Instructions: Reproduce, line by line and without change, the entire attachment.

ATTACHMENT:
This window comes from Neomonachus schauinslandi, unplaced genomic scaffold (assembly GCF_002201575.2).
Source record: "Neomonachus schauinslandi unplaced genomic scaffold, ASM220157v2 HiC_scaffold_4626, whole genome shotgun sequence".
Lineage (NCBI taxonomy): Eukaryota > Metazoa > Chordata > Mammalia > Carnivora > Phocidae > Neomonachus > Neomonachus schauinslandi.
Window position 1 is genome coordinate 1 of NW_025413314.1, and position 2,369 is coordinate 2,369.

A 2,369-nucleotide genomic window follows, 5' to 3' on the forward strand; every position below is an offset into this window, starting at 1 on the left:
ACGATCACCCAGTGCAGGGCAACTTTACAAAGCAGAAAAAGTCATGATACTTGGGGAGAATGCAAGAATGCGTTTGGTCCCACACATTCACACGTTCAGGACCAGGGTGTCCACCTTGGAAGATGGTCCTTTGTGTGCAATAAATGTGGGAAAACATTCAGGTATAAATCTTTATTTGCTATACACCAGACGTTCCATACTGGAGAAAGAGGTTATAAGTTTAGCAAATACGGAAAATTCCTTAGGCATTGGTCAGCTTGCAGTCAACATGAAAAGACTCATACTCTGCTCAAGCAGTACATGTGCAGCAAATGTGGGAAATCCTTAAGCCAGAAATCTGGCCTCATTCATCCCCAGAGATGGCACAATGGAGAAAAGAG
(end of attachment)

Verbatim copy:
This window comes from Neomonachus schauinslandi, unplaced genomic scaffold (assembly GCF_002201575.2).
Source record: "Neomonachus schauinslandi unplaced genomic scaffold, ASM220157v2 HiC_scaffold_4626, whole genome shotgun sequence".
Lineage (NCBI taxonomy): Eukaryota > Metazoa > Chordata > Mammalia > Carnivora > Phocidae > Neomonachus > Neomonachus schauinslandi.
Window position 1 is genome coordinate 1 of NW_025413314.1, and position 2,369 is coordinate 2,369.

A 2,369-nucleotide genomic window follows, 5' to 3' on the forward strand; every position below is an offset into this window, starting at 1 on the left:
ACGATCACCCAGTGCAGGGCAACTTTACAAAGCAGAAAAAGTCATGATACTTGGGGAGAATGCAAGAATGCGTTTGGTCCCACACATTCACACGTTCAGGACCAGGGTGTCCACCTTGGAAGATGGTCCTTTGTGTGCAATAAATGTGGGAAAACATTCAGGTATAAATCTTTATTTGCTATACACCAGACGTTCCATACTGGAGAAAGAGGTTATAAGTTTAGCAAATACGGAAAATTCCTTAGGCATTGGTCAGCTTGCAGTCAACATGAAAAGACTCATACTCTGCTCAAGCAGTACATGTGCAGCAAATGTGGGAAATCCTTAAGCCAGAAATCTGGCCTCATTCATCCCCAGAGATGGCACAATGGAGAAAAGAG